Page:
PUBG Player Base Declining, Developer Not Taking Cheaters Seriously Could be the Reason

PUBG player base is declining and it seems cheaters are to blame. Developers aren't taking cheaters as seriously as they should and player.

After reaching yet another milestone by selling over 30 million copies on the PC through the Steam platform, it seems PUBG active player fan base isn’t growing at the same rate.

Amidst rampant reports of cheating, it was reported that the battle-royal style game had registered its first decline in concurrent player numbers. After peaking at 3,257,248 concurrent players in mid-January, its current mid-February numbers are only capping out at a little over 2 million.

Many like Bloomberg tech journalist Yuji Nakamura believe that the drop can be attributed to the PUBG developer not taking cheaters seriously. Tweeting out a few days ago that:

“PUBG hit 30m in sales this week, but it is churning hard. Bluehole still not taking cheaters seriously enough imo”

PUBG has however cracked down on cheaters, banning over a million in the month of January alone. The developer even implemented new anti-cheat measures in their latest PUBG update. The developer has also started pursuing legal action in certain countries against cheat distributors.

Some people also attribute PUBG’s player dip to its competitor, Fortnite; another similar open-world battle royal style shooter game. With the game managing to surpass PUBG’s concurrent active players on PC by over 200,000 a few weeks back. The game has made some massive inroads going from 60,000 concurrent players to over 3.4 million in the span of just a few months.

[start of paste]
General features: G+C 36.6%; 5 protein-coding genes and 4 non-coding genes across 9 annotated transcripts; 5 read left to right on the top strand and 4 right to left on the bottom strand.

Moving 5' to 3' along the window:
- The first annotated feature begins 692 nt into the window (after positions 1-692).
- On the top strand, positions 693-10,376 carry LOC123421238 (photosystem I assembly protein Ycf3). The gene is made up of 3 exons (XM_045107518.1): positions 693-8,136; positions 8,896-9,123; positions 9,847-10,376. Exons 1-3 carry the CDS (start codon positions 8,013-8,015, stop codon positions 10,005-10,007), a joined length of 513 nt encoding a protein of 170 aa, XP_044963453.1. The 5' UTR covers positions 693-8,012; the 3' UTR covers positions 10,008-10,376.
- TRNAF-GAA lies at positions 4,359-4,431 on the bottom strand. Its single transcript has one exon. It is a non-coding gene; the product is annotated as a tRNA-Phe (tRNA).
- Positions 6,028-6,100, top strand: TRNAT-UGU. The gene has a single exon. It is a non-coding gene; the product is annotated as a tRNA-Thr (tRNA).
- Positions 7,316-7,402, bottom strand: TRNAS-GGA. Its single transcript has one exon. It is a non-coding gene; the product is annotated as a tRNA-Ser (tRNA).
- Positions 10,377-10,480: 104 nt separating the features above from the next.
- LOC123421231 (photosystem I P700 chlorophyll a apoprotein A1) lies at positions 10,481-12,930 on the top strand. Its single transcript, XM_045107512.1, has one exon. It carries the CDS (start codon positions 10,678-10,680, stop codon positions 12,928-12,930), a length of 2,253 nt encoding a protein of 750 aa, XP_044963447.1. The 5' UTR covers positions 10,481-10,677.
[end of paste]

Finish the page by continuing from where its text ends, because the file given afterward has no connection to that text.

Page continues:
Unlike, PlayerUnknown’s Battlegrounds, Fornite also has the benefit of being available on multiple platforms like the PC, PlayStation 4, Xbox One and even the Mac while PUBG is only available on PC save for a few mobile ports that are exclusive to China.

However, not everything is gloomy for PlayerUnknown’s Battlegrounds with the online shooter still occupying the top spot for games by current players on the Steam platform, over taking Valve’s very own Dota 2 back in August last year.

Sarmad is our Senior Editor, and is also one of the more refined and cultured among us. He's 25, a finance major, and having the time of his life writing about videogames.